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Monarch Dragons were released on September 25, 2016, alongside Diamondwing Dragons.

Official descriptions[]

Egg[]

This egg is buried in leaf litter.

Hatchling[]

Aww... It’s a cute baby dragon. It has a voracious appetite.

Mature hatchling[]

Aww... It’s a cute baby dragon. It has a voracious appetite.

And look! It has grown wings! It must be close to maturing.

Adult[]

Monarch Dragons feed on large waterfowl, supplementing with a diet of eggs and fish as needed. Driven by the arrival of cold weather and the need to follow their prey, Monarchs are themselves migratory, leaving the forests in early fall and heading to the warmer climates of deserts and jungles. These migrations are a sight to see, as along the way smaller groups join with one another to form a single large group that can blot out the sunlight as they fly over. Until they reach their destination, they only land for short periods of time to rest. Monarchs spread out across the land at the end of their journey, breaking up once more into their small family groups until the time comes to return to the forest.

Sprite artists[]

Sprites[]

Series Egg Hatchling Mature hatchling Adult
Female Monarch egg Monarch hatchling Monarch mature hatchling female Monarch adult female
Male Monarch mature hatchling male Monarch adult male

Egg sequence[]

Stage 0 Stage 1 Stage 2 Stage 3 Stage 4 Stage 5 Dead
Monarch egg Monarch crack 1 Monarch crack 2 Monarch crack 3 Monarch crack 4 Monarch crack 5 Monarch dead egg

Retired sprites[]

Temporary event sprites
Series Egg Hatchling Mature hatchling Adult
April Fools' Day 2018
Female
Monarch adult female AF 2018
April Fools' Day 2018
Male
Monarch adult male AF 2018
April Fools' Day 2022
Female
Monarch adult female AF 2022
April Fools' Day 2022
Male
Monarch adult male AF 2022

Encyclopedia entry[]

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Appearance/Basic Anatomy

  • Monarchs are heavily muscled, medium-sized dragons.
  • Male monarchs are black, while females are a silvery grey with a striking orange splash across their chests. Both sexes have rich orange and black wing patterns.
  • They have two relatively short and blunt horns on their heads and one or two pairs along the jawline.
  • Monarchs are strong fliers, though in the forest they typically walk unless they are flying from branch to branch.
  • The white spots on females’ wings and tail fan are darker than those of males.
  • Hatchlings are plain grey until they are about a year old, when they begin to grow in horns and develop the distinctive wing markings.

Hatchling Behavior

  • Hatchlings are not very active. Much of the time they can be found snoozing in a sunbeam.
  • When they aren’t sleeping, they are eating. They are positively ravenous for the first year.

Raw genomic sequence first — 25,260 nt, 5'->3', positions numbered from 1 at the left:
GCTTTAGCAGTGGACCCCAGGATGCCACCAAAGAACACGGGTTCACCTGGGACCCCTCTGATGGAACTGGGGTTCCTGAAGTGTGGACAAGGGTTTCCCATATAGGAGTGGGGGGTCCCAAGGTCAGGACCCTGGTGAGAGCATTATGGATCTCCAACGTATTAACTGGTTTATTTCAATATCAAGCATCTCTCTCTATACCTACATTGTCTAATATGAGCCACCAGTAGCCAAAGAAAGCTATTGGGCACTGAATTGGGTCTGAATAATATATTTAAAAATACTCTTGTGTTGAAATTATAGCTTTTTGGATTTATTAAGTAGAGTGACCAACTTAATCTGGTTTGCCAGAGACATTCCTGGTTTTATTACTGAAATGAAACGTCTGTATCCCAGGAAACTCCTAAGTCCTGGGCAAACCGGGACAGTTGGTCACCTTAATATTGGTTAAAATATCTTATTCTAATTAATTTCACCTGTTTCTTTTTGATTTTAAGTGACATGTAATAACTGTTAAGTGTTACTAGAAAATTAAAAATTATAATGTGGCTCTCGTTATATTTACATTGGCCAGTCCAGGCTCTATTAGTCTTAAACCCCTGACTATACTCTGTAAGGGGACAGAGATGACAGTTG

• Younger hatchlings especially like to play-fight and chase one another.
  • Monarch young typically remain with their parents for two to three years. They are then chased away to join, or form their own, group.
  • Because they nest in trees, monarch hatchlings do not leave the nest for several months, until they have gained enough strength to glide down safely.

Adult Behavior

  • Monarchs can be quite vain and prideful; they strive to keep their wing patterns clean and visible.
  • They love to wallow in rivers and lakes during the hottest part of the day.
  • Monarchs live in small family groups, most commonly a mated pair and their young from the previous two clutches.
  • They are not very aggressive, but will attack if provoked and will shun those who hurt their pride.
  • Communication is mostly through low growls, trills, and chitters. They can mimic some bird calls.
  • Both parents care for their hatchlings, as do any two and three year old hatchlings among the group.

Habitat

  • Temperate forests are their primary habitats.
  • Monarchs remain in their forests until the cold of winter forces them to migrate. They head for jungles and deserts.
  • Because they join en masse as they migrate, monarchs can decimate the game in a region. Settlements along migration routes are encouraged to stock extra supplies.
  • Most monarchs head for jungles; those who head for deserts are often seeking a change of scenery, and they have a knack for sniffing out water and oases.
  • Temporary nests are made in deserts and jungles, usually on the ground. In their primary forest homes, monarchs nest in trees, crafting large nests that they reuse every year.

Diet

  • Monarchs are exclusively carnivorous.
  • Large waterfowl such as ducks make up most of their diet.
  • Monarchs are not adept at hunting them, so fish make up only a smart part of their diet.
  • Sometimes they eat eggs, most often after they hunted a nesting bird.

Additional information[]

So, at no point are monarchs fluffy, not even the hatchies. XD;

The male's white spots are lighter than the female's.

The male has the same dark points the female does (dark muzzle, horns, feet, tail), but they're less obvious because his whole body is darker.

[Sub-quote: Wait are the monarchs really the first bug based dragon?]

Caligenes are based on a specific species of death's head hawkmoth (Acherontia lachesis).

I don't know if you want to count drakes in this, but morphodrakes and t hawk drakes are also based on insects (peleides blue morpho butterfly and tarantula hawk wasp, respectively).
Infinis (Forum Post)
The frill at the ends of monarch tails are just little frills, no relation to oak (or any other tree) leaves. o3o
Infinis (Forum Post)
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